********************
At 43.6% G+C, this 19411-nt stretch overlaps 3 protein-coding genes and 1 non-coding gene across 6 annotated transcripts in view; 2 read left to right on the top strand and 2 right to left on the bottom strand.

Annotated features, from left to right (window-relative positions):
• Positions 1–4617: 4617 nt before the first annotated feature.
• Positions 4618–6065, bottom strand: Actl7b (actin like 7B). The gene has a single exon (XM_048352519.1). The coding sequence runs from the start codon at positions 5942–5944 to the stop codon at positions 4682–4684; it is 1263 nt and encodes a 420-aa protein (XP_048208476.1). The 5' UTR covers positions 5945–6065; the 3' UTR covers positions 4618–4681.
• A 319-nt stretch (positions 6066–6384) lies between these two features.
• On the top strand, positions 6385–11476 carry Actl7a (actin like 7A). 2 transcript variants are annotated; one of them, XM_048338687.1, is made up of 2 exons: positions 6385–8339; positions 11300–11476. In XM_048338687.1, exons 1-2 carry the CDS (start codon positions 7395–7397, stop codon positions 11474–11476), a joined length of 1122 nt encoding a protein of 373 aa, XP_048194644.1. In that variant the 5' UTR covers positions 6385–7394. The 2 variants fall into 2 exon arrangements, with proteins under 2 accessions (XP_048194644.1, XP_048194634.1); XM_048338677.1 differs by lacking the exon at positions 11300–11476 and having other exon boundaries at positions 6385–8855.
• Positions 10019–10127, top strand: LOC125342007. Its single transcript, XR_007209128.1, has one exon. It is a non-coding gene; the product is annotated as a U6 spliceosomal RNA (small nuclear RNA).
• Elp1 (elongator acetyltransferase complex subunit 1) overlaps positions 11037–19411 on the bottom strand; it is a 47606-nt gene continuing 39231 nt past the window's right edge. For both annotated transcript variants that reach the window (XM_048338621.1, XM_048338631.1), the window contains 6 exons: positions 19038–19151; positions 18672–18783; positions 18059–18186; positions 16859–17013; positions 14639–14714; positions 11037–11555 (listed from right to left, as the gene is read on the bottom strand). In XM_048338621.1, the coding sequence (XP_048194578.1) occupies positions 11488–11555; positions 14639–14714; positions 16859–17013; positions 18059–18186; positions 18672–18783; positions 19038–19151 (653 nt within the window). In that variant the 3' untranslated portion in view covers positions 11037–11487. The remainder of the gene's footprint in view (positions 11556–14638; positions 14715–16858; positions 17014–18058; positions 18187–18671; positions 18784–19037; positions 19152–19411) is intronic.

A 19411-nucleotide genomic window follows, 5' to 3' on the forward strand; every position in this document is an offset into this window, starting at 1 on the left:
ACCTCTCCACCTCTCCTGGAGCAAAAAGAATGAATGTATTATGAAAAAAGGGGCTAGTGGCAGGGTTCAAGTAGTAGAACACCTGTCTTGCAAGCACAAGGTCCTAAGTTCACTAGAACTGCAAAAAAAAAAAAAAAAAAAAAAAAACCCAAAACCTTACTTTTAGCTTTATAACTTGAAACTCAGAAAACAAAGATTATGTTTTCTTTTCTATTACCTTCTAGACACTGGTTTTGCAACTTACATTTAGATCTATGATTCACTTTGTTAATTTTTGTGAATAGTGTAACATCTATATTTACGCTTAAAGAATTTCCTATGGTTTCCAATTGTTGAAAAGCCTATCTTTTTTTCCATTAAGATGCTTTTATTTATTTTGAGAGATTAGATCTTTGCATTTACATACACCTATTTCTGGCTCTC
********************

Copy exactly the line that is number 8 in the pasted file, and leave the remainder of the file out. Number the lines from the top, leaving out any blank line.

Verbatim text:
• Elp1 (elongator acetyltransferase complex subunit 1) overlaps positions 11037–19411 on the bottom strand; it is a 47606-nt gene continuing 39231 nt past the window's right edge. For both annotated transcript variants that reach the window (XM_048338621.1, XM_048338631.1), the window contains 6 exons: positions 19038–19151; positions 18672–18783; positions 18059–18186; positions 16859–17013; positions 14639–14714; positions 11037–11555 (listed from right to left, as the gene is read on the bottom strand). In XM_048338621.1, the coding sequence (XP_048194578.1) occupies positions 11488–11555; positions 14639–14714; positions 16859–17013; positions 18059–18186; positions 18672–18783; positions 19038–19151 (653 nt within the window). In that variant the 3' untranslated portion in view covers positions 11037–11487. The remainder of the gene's footprint in view (positions 11556–14638; positions 14715–16858; positions 17014–18058; positions 18187–18671; positions 18784–19037; positions 19152–19411) is intronic.